The National Research Council of Canada (NRC) is engaged in a $42 million joint venture with Rolls-Royce Canada Limited and Pratt & Whitney Canada (PWC) to advance research on internal icing in gas turbine engines.
The Global Aerospace Centre for Icing and Environmental Research (GLACIER) facility is a specialized? 9-metre-diameter wind tunnel that sprays super-cooled water mist into the world’s smallest and largest aircraft turbines. Located in Thompson, Manitoba, the facility recreates operating conditions that can cause unusual internal icing, allowing engineers and researchers to monitor them. The facility is now fully operational, and operating near capacity, according to officials.
NRC has generated data for icing certification specifications for nearly 5 decades at its existing gas turbine lab in Ottawa. This lab can test smaller engines found on light corporate jets. In contrast, GLACIER’s test bed can handle engines five or six times more powerful – capable of generating up to 150,000 pounds of thrust. By comparison, the largest turbine now built has around 120,000 pounds of thrust, so the facility can handle future increases in engine size.
Pratt & Whitney and Rolls-Royce are the principal owners of the state-of-the art facility, while NRC and other research bodies are contributing their areas of expertise. Recognizing NRC’s global reputation in gas turbine engine research, Rolls-Royce and Pratt & Whitney approached the agency to develop, maintain and update this new facility over its life. In exchange for helping its partners test and certify engine designs, NRC gains access to the facility for research, development and training related to improving gas turbines and aircraft-icing sensors.
“GLACIER is a highly advanced center for ice testing; the findings of this research is critical to the aerospace industry to ensure engine dependability and quality,” says Walter Di Bartolomeo, chairman of the board of GLACIER. “The center will also be a global leader in cold weather research which will deliver important benefits to the aviation industry, worldwide.”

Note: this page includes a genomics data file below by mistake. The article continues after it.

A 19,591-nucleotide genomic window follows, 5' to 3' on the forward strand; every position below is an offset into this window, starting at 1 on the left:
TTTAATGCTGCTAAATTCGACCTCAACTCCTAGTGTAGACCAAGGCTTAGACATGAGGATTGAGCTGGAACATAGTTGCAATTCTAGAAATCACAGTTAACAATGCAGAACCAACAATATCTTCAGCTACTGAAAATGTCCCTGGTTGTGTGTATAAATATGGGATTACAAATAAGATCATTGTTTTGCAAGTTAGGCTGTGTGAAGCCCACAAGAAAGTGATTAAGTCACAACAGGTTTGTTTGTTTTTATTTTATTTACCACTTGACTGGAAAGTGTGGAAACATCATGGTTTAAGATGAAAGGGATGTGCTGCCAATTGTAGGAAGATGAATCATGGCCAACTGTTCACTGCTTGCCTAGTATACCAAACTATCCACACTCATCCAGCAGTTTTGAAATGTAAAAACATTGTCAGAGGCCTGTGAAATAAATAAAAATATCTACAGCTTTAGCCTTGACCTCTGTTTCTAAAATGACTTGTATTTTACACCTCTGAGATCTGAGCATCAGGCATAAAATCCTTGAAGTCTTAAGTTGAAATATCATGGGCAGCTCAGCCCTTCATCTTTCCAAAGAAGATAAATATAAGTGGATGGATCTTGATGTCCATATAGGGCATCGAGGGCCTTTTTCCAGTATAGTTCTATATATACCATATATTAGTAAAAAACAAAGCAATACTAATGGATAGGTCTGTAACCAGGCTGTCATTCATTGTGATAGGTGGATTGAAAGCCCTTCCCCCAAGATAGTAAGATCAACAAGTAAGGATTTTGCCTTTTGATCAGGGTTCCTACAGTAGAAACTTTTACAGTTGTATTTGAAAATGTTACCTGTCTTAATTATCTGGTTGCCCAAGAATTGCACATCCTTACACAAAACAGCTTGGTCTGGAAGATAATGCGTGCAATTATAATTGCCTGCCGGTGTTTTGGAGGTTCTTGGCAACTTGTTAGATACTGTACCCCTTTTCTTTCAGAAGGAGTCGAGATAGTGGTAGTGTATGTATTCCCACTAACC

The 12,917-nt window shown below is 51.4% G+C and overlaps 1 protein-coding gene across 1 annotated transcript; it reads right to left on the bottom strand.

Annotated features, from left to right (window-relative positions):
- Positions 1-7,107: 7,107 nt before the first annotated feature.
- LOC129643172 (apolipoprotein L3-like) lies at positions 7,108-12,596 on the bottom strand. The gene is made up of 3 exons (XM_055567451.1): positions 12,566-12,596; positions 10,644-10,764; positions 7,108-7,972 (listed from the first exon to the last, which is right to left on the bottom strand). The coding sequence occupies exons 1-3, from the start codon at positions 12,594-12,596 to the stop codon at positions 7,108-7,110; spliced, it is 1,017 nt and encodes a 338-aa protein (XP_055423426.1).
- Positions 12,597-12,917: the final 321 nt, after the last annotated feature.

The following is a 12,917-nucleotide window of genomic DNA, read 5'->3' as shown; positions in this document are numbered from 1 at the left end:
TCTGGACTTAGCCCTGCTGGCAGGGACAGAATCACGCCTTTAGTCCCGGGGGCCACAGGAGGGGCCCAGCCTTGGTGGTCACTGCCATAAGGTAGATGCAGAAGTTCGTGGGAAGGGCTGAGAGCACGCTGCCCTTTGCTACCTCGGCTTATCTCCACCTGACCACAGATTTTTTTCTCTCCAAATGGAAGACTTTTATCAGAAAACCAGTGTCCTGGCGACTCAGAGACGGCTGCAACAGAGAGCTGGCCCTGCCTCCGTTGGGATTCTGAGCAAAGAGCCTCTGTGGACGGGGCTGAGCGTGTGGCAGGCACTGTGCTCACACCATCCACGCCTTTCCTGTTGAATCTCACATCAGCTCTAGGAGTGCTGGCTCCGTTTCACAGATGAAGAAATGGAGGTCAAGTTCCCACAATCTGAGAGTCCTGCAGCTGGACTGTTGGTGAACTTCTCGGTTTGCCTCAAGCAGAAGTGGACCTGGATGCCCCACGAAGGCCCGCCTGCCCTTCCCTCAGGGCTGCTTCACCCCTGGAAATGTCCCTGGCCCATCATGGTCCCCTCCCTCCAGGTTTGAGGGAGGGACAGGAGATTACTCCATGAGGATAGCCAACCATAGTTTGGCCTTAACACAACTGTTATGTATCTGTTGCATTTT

Gas turbine icing can reduce power and, in extreme cases, flame out or damage engines. It can also choke multiple sensors, misleading the on-board computers that now routinely manage airliner flight control systems, en route.
The causes of ice-build-up are yet to be fully understood in certain design, speed and atmospheric conditions, but research suggests a complex causal brew. The internal design of turbojets affects icing, yet identical engines seated on different aircraft types accumulate ice differently. This problem occurs at altitudes near 40,000 feet, where atmospheric moisture is unexpected. Small-scale tests conducted by NRC have shown that at temperatures well above freezing, internal engine surfaces can collect ice surprisingly rapidly under special conditions.
Regulators in North America and Europe will start certifying commercial turbojet engines against this type of ice build-up beginning in 2012. Current research data from NRC and its collaborators will inform the regulatory bodies. “Every new engine design will be required to survive internal icing,” says Dr. Ibrahim Yimer, Director of the Gas Turbine Laboratory of NRC Aerospace.
Research at the GLACIER facility will help scientists improve sensors, replicate icing conditions at sea level, and discover exactly what happens when aero turbines ingest ice crystals,
The funding of $42 million for this facility includes a Government of Canada investment of $13.4 million, and a $9 million secured, repayable loan from the Province of Manitoba; with the balance coming from the aerospace industry.